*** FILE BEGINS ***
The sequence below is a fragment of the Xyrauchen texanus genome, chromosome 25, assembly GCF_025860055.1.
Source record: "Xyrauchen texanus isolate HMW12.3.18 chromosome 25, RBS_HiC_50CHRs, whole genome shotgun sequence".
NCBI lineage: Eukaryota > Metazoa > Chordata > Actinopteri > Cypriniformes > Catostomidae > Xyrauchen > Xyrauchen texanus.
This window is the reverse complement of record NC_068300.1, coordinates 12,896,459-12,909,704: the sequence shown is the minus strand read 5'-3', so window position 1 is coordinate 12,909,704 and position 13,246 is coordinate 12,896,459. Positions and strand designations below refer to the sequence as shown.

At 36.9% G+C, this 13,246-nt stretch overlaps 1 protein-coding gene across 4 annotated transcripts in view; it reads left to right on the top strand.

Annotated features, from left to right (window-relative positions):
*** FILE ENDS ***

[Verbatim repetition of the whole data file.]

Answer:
The sequence below is a fragment of the Xyrauchen texanus genome, chromosome 25, assembly GCF_025860055.1.
Source record: "Xyrauchen texanus isolate HMW12.3.18 chromosome 25, RBS_HiC_50CHRs, whole genome shotgun sequence".
NCBI lineage: Eukaryota > Metazoa > Chordata > Actinopteri > Cypriniformes > Catostomidae > Xyrauchen > Xyrauchen texanus.
This window is the reverse complement of record NC_068300.1, coordinates 12,896,459-12,909,704: the sequence shown is the minus strand read 5'-3', so window position 1 is coordinate 12,909,704 and position 13,246 is coordinate 12,896,459. Positions and strand designations below refer to the sequence as shown.

At 36.9% G+C, this 13,246-nt stretch overlaps 1 protein-coding gene across 4 annotated transcripts in view; it reads left to right on the top strand.

Annotated features, from left to right (window-relative positions):